I’ve a confession to make: I’ve not stepped into a courtroom since sometime in early March of this year, and I haven’t missed it one bit.
This is a confession because I am a trial- and appellate-lawyer. I make my living, or at least I used to make my living, arguing about other people’s troubles. Then the pandemic struck. The courts are effectively closed, saved for a narrow class of emergencies. There will be no trials for the foreseeable future. There will be no juries. There might not even be the chance to stand toe-to-toe with a witness in the well of the court and to engage in cross-examination. This sad state of affairs will exist, I predict, for the better part of another year.
Ouch, I say.
I used to tell myself I loved that court stuff.
Maybe I still do. But I’ve gotten used to the slower pace, and I’ve stopped seeing the potential for conflict in every ambiguity.
Maybe that’s one of the reasons I so enjoyed Scott Turow’s latest novel, The Last Trial.
I don’t read a lot of legal fiction or thrillers involving crime or the law. The reason is simple. I get my fill of drama and conflict in my day job.
Actually, that’s not true.
The real reason I don’t read a lot of this sort of thing is that most of it is so poorly done. Plot drives John Grisham, but he sacrifices complexity of character and resorts too much to the wildly implausible to resolve narrative difficulties. Michael Connelly is far more satisfying. His protagonist, Mickey Haller, is a recognizable lawyer living at wit’s end. But things always seem to end well for Haller. Life isn’t like that. Sometimes things just hurt.
Turow writes with elegance about flawed human beings – litigants, lawyers, judges – trapped in legal proceedings that strive, while often failing, to produce justice. Sandy Stern, a criminal defense lawyer whom readers know from earlier Turow works, is now 85 and suffering from ill health. His last trial involves allegations against an old friend, a Nobel Prize winning physician. The charges? Insider trading, fraud, murder – all arising from the effort to bring to market a wonder drug for the treatment of cancer.
This is not a book for casual readers. Indeed, I noticed a critical review on Amazon with a headline that reads: “Plodding trial story that will only enthrall lawyers.” I confess to being enthralled.
Turow is, simply put, the only author of fiction whom I have ever read who writes about a trial as though he has actually tried a case himself. He deftly explains why a line of questioning might be risky. He portrays the delicate dance an aggressive lawyer engages in pressing his client’s cause while exploring just how far a judge will, and will not, permit him to go. His account of what takes place in a judge’s chambers during a trial is flawless. We tell ourselves that juries decide the truth, but, oh, what elaborate games, what forms of deceit, we tolerate in the name of justice to make sure that jurors rarely, if ever, learn the whole truth, and nothing but the truth.
Trial is an elaborate performance, a confluence of complex laws of procedure, the law of evidence, the substantive law defining the offense, all anchored if grand constitutional doctrine. Yes, it’s a learned enterprise, but it also depends on the ordinary cunning that comes of learning to make the most of every question, every nuance, every sidelong glance in the closely observed theater of a courtroom. Jurors labor mightily to get the right result. What they decide is the best outcome based on what they are told. Often they are told far less than the whole truth.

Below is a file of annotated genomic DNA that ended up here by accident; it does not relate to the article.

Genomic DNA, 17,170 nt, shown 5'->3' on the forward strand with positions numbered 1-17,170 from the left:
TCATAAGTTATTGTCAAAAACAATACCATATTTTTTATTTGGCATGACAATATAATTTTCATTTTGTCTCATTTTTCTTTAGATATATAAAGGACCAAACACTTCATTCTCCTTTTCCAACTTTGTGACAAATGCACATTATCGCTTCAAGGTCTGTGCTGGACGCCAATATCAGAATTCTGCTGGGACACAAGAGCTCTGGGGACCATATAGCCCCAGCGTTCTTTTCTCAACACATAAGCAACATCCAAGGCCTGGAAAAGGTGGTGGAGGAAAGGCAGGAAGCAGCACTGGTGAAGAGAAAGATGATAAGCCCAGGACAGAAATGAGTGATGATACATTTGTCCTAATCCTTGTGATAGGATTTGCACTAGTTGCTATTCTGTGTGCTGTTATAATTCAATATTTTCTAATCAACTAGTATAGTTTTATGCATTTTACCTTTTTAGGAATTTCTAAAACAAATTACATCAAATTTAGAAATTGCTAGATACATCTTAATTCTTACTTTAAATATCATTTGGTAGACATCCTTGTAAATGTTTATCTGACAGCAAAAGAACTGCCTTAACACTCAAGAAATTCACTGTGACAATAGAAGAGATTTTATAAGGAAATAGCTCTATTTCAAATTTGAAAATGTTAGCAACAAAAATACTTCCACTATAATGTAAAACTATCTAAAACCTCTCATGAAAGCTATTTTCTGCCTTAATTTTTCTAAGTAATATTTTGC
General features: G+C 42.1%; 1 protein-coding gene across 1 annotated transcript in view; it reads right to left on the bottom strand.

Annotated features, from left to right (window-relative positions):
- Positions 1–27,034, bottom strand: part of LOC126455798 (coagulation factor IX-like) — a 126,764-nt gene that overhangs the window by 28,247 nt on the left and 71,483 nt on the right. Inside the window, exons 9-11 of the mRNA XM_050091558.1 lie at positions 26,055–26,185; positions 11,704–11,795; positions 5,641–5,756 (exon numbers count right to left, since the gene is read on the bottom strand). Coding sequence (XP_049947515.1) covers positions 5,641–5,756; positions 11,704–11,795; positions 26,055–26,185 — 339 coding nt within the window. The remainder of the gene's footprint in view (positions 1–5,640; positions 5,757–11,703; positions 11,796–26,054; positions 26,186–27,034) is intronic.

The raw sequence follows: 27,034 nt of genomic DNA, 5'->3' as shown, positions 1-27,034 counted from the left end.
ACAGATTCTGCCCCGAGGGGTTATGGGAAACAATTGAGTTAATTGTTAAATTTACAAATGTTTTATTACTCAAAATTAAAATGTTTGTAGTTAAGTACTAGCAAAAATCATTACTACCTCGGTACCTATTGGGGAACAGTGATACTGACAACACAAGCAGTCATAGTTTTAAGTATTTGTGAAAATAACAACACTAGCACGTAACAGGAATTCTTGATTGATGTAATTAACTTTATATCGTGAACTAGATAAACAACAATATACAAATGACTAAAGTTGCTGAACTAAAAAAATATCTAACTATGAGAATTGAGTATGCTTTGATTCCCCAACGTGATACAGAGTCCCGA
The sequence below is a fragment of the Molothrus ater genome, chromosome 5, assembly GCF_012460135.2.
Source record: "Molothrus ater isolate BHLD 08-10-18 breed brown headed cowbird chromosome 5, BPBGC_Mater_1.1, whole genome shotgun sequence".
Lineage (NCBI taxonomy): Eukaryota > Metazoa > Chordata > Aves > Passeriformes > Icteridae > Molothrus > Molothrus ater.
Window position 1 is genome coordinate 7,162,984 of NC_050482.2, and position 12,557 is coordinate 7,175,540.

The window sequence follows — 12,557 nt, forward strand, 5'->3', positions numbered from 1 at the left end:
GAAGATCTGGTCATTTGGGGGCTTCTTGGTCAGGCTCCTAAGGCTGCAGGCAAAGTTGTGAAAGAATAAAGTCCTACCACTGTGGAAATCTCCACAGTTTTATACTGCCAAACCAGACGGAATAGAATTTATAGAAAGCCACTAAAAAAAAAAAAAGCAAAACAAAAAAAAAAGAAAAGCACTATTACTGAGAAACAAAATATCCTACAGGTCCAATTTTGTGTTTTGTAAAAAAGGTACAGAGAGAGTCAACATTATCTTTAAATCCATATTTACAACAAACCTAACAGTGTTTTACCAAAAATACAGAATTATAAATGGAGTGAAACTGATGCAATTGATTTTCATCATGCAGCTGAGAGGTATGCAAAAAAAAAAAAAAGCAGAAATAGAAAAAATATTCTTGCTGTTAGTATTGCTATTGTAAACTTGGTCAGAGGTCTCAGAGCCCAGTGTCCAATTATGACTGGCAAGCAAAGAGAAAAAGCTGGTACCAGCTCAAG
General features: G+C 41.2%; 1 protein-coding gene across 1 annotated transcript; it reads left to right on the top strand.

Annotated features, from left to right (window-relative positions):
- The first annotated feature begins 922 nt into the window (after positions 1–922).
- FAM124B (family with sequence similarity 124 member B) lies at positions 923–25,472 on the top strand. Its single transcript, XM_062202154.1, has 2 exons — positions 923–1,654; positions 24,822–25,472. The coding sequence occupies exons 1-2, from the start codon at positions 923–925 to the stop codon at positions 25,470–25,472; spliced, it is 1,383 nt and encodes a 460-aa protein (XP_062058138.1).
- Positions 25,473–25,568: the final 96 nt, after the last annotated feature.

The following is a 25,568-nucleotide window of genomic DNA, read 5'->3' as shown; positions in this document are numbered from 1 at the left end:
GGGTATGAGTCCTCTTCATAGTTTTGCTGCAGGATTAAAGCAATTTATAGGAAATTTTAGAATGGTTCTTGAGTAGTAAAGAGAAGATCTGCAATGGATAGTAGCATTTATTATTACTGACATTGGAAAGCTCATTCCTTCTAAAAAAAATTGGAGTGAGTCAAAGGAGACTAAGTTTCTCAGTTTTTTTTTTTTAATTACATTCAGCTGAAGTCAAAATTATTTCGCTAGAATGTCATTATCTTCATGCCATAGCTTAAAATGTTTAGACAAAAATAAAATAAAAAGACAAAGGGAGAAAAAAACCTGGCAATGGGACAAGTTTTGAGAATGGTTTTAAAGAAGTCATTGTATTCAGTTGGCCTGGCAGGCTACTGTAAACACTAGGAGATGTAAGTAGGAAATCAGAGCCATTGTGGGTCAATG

And so it is for Sandy Stern in his last trial, his last hurrah after 60 years in Kindle County courtrooms. I was in thrall reading his closing argument, making notes about turns of phrase I might try using in the event the courtrooms of this country ever open again. “Are you sure” the defendant is guilty? Aren’t there reasons to doubt in the evidence? This is good stuff, written by someone who has, as the saying goes, “been there and done that.”
The plot is complex. The human heart deceives. Half-truths are made to bear the full weight of trial, and, in the end, the form of justice done isn’t what the judge or jury thought it was. Sandy Stern’s last trial confirms a truism known to old lawyers: Verdicts are but one chapter in a far longer story, a story that may never get told in a courtroom.
Is this end for sandy Stern, and, for that matter, Scott Turow? Turow’s written eleven books set in Kindle County. He is now 71. I suspect he now spends more time looking back on a long life than looking forward to uncompleted projects.
But he writes with such grace, with such command of the quiet emotions that drive our noisy conflicts, that I hope he will once more return to a fictive court to tell us what he has seen, and what he sees. I read Turow much like I read, and re-read Homer’s Odysessy: I want to see what the man of many wiles, the cunning hero, does with the ordinary stuff of life.
Bring back Sandy Stern, I say, or find another vehicle.
But please, Scott, don’t put up your pen, not yet. There are still stories to tell.
Why do I hear the opening of your next tale? Has Sandy Stern been brought in as a consultant to handle post-trial motions for a Hollywood mogul convicted of a sex crime? Does Sandy wade in the pools of accusations made by the iron-fisted partisans of #MeToo?
It could happen.
I am hoping that it does.
So ordered. Get thee to a word-processor, Attorney Turow. We’ll wait for your next book. Who knows if the courts will even be re-opened by the time it is published?